Monday, February 1, 2010

Duncan Johnson @ Spheris Gallery -- Hanover, NH

Last week I was in Hanover, NH and happened into Spheris Gallery, the New England annex of Cynthia Reeves' Chelsea gallery, where I was surprised to find a show of wood "paintings" by Vermont artist Duncan Johnson. I hadn't been aware of his work so was happy to both discover it and find that he is a well established artist working in wood.

His work is an interesting blend of chance and intention -- raw, rough, weathered, found wood scraps that are meticulously cut, arranged, and assembled. The result is mysterious and thought provoking as the viewer alternates between thinking of the possible stories that preceded each piece finding its way into the work, and the fine craftsmanship that went into the final composition.

Bear Claw
47" x 58"
I like the bright color theme in Bear Claw both aesthetically and conceptually. I feel the brighter the color the more intense the questions about their origins -- Who owned them? What were they used for? Why were they painted with intense colors? How did Duncan come upon the piece?

This one below, Longitude (2009), is the largest of the show. Each piece of wood has been reduced to about 3/16" thick and attached to a light grid frame. I was told this piece weighs under 50 lbs. Quite an accomplishment.

Longitude (2009)
84" x 60"

Longitude (2008)
72" x 48"

With this close-up of Longitude (2008) you can see an important aspect of the work. Duncan ties the pieces together, both physically and visually, with two different types of nails that are placed along his horizontal and diagonal graphite lines. Mistakes aren't an option. Draw the wrong line and you aren't going to be able to remove it without disturbing the surface. Miss the nail and you'll leave a distracting dent. I'm not sure how he does it; a very stressful undertaking that I'm sure I would have problems with on both counts.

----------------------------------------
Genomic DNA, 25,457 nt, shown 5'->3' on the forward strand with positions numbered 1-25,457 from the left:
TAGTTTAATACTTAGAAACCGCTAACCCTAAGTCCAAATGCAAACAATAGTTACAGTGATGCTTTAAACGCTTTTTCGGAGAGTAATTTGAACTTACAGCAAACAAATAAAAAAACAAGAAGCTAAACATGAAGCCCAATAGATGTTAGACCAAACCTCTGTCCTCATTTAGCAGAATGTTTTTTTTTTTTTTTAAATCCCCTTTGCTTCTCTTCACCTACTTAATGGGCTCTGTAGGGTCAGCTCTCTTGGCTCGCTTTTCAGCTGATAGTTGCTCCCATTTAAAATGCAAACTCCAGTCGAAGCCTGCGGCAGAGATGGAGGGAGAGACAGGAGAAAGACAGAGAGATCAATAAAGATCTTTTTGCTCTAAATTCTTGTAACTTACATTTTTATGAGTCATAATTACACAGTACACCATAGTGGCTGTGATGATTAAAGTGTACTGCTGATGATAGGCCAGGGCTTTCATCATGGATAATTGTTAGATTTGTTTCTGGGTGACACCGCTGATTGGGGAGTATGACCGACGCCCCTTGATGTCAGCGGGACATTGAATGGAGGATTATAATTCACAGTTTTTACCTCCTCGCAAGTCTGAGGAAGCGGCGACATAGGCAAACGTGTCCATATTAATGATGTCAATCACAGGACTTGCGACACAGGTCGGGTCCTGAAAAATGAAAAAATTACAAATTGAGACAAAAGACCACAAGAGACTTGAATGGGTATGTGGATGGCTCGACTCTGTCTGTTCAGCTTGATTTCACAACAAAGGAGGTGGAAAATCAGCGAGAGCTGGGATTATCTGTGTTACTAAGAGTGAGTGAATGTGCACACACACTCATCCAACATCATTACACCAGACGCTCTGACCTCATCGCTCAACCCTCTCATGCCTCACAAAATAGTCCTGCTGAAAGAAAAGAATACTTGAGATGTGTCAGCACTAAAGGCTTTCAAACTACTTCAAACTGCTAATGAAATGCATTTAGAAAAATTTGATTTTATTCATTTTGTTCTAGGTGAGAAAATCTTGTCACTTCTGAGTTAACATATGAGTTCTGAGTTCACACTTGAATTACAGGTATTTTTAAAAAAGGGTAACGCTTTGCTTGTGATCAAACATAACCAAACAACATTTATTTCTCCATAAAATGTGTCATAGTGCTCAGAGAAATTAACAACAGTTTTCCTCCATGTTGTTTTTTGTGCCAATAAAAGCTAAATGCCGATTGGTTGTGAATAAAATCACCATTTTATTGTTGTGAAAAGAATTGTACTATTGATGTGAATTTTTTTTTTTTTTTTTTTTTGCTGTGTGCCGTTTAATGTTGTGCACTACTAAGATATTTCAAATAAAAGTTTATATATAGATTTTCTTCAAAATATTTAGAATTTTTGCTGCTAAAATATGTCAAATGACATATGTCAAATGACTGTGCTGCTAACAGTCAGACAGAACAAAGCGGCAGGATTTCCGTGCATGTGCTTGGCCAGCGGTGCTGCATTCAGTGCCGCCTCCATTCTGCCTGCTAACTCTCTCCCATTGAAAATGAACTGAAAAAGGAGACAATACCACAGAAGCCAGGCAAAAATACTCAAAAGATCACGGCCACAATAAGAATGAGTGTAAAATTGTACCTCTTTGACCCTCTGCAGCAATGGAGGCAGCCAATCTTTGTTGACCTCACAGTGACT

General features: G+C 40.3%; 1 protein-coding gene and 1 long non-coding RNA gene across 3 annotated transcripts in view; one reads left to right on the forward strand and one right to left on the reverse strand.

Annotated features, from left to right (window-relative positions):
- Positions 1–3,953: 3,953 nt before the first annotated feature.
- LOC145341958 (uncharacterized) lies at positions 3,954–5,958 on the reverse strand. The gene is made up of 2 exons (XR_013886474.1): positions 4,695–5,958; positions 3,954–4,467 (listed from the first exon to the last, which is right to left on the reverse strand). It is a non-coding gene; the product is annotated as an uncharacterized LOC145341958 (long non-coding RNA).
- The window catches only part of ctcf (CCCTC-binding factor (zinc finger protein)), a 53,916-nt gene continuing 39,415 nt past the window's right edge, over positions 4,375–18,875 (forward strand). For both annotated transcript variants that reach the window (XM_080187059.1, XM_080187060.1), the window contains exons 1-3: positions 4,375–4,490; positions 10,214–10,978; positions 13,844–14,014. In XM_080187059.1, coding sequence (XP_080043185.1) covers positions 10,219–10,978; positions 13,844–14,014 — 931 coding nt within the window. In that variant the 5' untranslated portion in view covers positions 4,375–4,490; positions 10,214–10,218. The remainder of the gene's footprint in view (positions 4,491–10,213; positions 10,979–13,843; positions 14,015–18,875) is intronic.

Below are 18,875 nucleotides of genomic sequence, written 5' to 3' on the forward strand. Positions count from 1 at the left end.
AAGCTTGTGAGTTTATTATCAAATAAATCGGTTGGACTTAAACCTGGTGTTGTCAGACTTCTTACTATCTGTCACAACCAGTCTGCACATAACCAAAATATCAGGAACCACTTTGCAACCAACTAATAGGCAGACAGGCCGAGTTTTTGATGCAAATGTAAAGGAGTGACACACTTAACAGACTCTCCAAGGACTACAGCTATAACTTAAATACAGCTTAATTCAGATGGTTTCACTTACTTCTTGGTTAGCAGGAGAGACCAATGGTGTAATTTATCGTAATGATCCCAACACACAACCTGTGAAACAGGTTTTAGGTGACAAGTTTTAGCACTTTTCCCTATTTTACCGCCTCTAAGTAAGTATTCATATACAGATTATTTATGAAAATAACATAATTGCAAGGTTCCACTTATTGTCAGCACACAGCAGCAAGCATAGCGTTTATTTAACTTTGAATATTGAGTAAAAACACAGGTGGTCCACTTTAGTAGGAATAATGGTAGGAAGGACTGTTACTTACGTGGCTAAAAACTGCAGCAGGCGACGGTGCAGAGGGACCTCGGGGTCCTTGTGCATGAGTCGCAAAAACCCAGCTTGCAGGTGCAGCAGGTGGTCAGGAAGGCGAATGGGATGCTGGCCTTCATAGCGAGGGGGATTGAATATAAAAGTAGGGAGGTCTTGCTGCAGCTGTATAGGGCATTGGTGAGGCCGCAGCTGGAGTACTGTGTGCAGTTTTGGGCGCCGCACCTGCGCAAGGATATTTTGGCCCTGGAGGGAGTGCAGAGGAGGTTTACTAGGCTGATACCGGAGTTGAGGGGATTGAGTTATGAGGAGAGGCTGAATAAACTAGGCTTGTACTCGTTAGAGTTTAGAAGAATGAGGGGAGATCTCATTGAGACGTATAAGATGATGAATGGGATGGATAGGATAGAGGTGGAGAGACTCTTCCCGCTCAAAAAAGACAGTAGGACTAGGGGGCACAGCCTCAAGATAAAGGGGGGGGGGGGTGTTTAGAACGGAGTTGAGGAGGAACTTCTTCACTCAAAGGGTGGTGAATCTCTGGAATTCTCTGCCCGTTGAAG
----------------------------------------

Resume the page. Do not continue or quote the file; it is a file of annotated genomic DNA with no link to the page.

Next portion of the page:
Longitude (close-up)
32" x 36"

24" x 27"
Stoke Hold
24" x 27"

His titles also add a level of mystery to the work. They probably have personal meaning for Duncan but, importantly, they don't take away from the art. It isn't easy naming abstract geometric work without being too detached or prescriptive. These seem to be a good balance.

Notably, Duncan is a 2009 American Academy of Arts and Letters award winner. A huge accomplishment and honor. It is nice to see the established arts community recognizing his unique vision and aesthetics.


  1. glad you took some close ups, it is much more interesting up close seeing all the nuances. cool stuff, thanks for turning me on to this art!

  2. We love Duncan's work. We're featuring him in our Winter 2010 printed publication, available mid-November 2010.